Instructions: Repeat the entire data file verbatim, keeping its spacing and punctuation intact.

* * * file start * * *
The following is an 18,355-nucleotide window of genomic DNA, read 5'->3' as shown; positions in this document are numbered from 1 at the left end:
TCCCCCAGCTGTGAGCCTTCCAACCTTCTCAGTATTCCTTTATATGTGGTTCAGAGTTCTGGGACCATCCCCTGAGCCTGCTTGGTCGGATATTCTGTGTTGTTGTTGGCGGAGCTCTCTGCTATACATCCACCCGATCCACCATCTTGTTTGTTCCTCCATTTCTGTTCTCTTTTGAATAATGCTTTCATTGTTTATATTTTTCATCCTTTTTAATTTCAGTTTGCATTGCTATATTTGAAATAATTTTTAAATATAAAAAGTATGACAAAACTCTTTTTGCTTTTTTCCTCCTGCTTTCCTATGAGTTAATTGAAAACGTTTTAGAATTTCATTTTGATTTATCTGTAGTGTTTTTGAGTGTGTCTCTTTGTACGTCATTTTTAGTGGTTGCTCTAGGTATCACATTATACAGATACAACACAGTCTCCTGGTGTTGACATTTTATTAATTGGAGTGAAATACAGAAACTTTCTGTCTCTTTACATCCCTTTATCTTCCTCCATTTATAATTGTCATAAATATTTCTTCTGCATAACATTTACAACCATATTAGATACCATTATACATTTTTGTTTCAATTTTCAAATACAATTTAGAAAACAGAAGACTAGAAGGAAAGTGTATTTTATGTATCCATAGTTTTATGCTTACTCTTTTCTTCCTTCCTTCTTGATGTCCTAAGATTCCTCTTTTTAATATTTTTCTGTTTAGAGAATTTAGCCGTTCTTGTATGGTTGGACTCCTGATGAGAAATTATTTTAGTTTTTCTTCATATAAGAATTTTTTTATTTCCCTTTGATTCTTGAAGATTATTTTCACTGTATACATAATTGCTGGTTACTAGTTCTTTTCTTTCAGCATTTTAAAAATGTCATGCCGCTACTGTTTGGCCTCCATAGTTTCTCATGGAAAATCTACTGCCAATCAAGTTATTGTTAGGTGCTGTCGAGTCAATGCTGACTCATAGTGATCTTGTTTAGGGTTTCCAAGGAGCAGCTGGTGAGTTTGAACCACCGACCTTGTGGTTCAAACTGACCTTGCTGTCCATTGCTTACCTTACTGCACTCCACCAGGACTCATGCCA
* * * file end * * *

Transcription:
The following is an 18,355-nucleotide window of genomic DNA, read 5'->3' as shown; positions in this document are numbered from 1 at the left end:
TCCCCCAGCTGTGAGCCTTCCAACCTTCTCAGTATTCCTTTATATGTGGTTCAGAGTTCTGGGACCATCCCCTGAGCCTGCTTGGTCGGATATTCTGTGTTGTTGTTGGCGGAGCTCTCTGCTATACATCCACCCGATCCACCATCTTGTTTGTTCCTCCATTTCTGTTCTCTTTTGAATAATGCTTTCATTGTTTATATTTTTCATCCTTTTTAATTTCAGTTTGCATTGCTATATTTGAAATAATTTTTAAATATAAAAAGTATGACAAAACTCTTTTTGCTTTTTTCCTCCTGCTTTCCTATGAGTTAATTGAAAACGTTTTAGAATTTCATTTTGATTTATCTGTAGTGTTTTTGAGTGTGTCTCTTTGTACGTCATTTTTAGTGGTTGCTCTAGGTATCACATTATACAGATACAACACAGTCTCCTGGTGTTGACATTTTATTAATTGGAGTGAAATACAGAAACTTTCTGTCTCTTTACATCCCTTTATCTTCCTCCATTTATAATTGTCATAAATATTTCTTCTGCATAACATTTACAACCATATTAGATACCATTATACATTTTTGTTTCAATTTTCAAATACAATTTAGAAAACAGAAGACTAGAAGGAAAGTGTATTTTATGTATCCATAGTTTTATGCTTACTCTTTTCTTCCTTCCTTCTTGATGTCCTAAGATTCCTCTTTTTAATATTTTTCTGTTTAGAGAATTTAGCCGTTCTTGTATGGTTGGACTCCTGATGAGAAATTATTTTAGTTTTTCTTCATATAAGAATTTTTTTATTTCCCTTTGATTCTTGAAGATTATTTTCACTGTATACATAATTGCTGGTTACTAGTTCTTTTCTTTCAGCATTTTAAAAATGTCATGCCGCTACTGTTTGGCCTCCATAGTTTCTCATGGAAAATCTACTGCCAATCAAGTTATTGTTAGGTGCTGTCGAGTCAATGCTGACTCATAGTGATCTTGTTTAGGGTTTCCAAGGAGCAGCTGGTGAGTTTGAACCACCGACCTTGTGGTTCAAACTGACCTTGCTGTCCATTGCTTACCTTACTGCACTCCACCAGGACTCATGCCA